In the context of 1 Corinthians 14 it is any type of speech where a woman is in a position of authoritative speaking(teaching and preaching). Even something as seemingly harmless as asking questions has the potential to turn into being shameful. How so you might ask? I’ll give you an example: I was taught in my extensive sales training of years past that “he who asks the questions is in control.” I was trained in in-home sales(think of Seig Ziegler). Either the customer is going to ask of you a bunch of questions(you’ll be on the defensive) or you’re going to lead the customer by your questions(thereby being in control). In any exchange of ideas and information someone is the giver and someone is the receiver of such ideas and information(teaching). That’s not to say of course that a customer(student) shouldn’t be allowed to ask a question, but that the sales person(or teacher) maintains control by being the one who asks the questions. A repeated bombardment of questions by a customer, student(or woman in the church) to a teacher(sales person espousing his product) threatens the authority of the person leading and can turn contentious.

      It seems obvious that Paul will stand for none of that. I can’t imagine Paul giving these instructions here and in 1 Timothy and appealing to who was formed first and believe that he’s not referring to a certain flow of authority from God-to man-to woman. Christ is head of the church, as man is head of the wife. Eve was deceived and uncovered her head (acted without the authority of her husband ) by what she did regarding the Serpent and the eating of the forbidden fruit. Paul is saying, that failed in the beginning and he’s not going to allow the woman to have leadership/headship(authority) in speaking to the church. It gets the flow of authority wrong.

      I know it’s not the politically correct interpretation and I have a high view of women, and I have heard women preachers and teachers who could speak rings around a lot of men- still doesn’t make it proper and fitting to do so. It has nothing to do with qualifications, strengths or talents and everything to do with God given authority in speaking to the church.

    7. Grace says:

      Acts 2:17-18 God says: In the last days I will pour out my Spirit on all kinds of people.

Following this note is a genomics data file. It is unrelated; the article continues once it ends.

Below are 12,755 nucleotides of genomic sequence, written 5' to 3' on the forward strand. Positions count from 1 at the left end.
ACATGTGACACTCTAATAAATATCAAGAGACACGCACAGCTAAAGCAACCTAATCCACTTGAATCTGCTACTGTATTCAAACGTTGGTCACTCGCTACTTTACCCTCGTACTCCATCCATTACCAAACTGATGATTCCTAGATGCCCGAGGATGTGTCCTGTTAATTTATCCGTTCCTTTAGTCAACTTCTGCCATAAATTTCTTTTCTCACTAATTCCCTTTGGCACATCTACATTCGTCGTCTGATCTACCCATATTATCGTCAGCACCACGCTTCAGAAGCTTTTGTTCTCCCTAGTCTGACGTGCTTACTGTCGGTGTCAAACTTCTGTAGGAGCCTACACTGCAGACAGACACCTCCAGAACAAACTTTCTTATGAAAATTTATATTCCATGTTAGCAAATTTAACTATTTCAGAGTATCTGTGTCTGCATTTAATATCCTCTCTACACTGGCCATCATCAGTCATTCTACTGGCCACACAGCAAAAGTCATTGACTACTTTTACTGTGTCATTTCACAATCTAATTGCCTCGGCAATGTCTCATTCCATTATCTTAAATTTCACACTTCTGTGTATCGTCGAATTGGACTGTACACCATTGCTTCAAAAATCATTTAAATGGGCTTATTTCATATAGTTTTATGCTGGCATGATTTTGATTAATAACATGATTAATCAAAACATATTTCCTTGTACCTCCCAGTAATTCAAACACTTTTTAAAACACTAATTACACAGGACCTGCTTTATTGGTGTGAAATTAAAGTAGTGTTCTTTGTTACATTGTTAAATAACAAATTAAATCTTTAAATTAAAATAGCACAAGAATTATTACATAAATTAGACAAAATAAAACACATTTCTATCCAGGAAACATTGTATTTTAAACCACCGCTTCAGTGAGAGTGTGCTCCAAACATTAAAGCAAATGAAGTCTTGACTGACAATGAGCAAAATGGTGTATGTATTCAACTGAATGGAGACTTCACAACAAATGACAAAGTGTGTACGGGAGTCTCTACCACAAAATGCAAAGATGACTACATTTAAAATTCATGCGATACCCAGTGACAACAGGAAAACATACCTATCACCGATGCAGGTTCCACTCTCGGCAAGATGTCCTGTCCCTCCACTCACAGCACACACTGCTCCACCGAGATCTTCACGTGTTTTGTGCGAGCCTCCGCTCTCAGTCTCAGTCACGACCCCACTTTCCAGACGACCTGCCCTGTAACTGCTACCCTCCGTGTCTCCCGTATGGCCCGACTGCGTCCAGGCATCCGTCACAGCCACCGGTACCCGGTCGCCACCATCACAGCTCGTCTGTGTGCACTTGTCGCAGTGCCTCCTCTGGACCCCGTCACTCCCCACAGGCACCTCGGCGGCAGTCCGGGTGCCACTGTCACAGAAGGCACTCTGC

Your sons and daughters will prophesy. Your young men will see visions, and your old men will dream dreams. At that time I will pour out my Spirit also on my male slaves and female slaves, and they will prophesy.

      Romans 16:1-4 I have good things to say about Phoebe, who is a leader in the church at Cenchreae. Welcome her in a way that is proper for someone who has faith in the Lord and is one of God’s own people. Help her in any way you can. After all, she has proved to be a respected leader for many others, including me. Give my greetings to Priscilla and Aquila. They have not only served Christ Jesus together with me, but they have even risked their lives for me. I am grateful for them and so are all the Gentile churches.

      Philippians 4:2-3 Euodia and Syntyche, you both belong to the Lord, so please agree with each other. For this I make a special request to my friend who has served with me so faithfully: Help these women. They worked hard with me in telling people the Good News, together with Clement and others who worked with me. Their names are written in the book of life.

    8. If taken as literally as some are viewing it, Paul’s injunction goes much farther than our traditional limitation of not letting a woman in the pulpit during the three ordained “public worship services” we hold every week–plus gospel meetings. Monty gives us a “context” here which less actual context than it is speculation about Paul’s motives and the limitations of their application. But we cannot ride this train in two directions at once. A woman speaks. Silent is silent, shameful is shameful. We cannot slip back and forth between mutually-exclusive interpretations during the 15 minute interregnum between the end of the auditorium class and the beginning of the 10:30 service. We cannot squeeze our way conveniently between a literal, legal view and our cultural view on an artificial schedule simply to fit our own current practices. But this is just what we keep trying to do. This leaves us without any credibility, for we press for a literal view only under limited circumstances, at which point we convert to a non-literal view –say, at 8:30 Wednesday night– only to return again to literality at 10:30 am Sunday.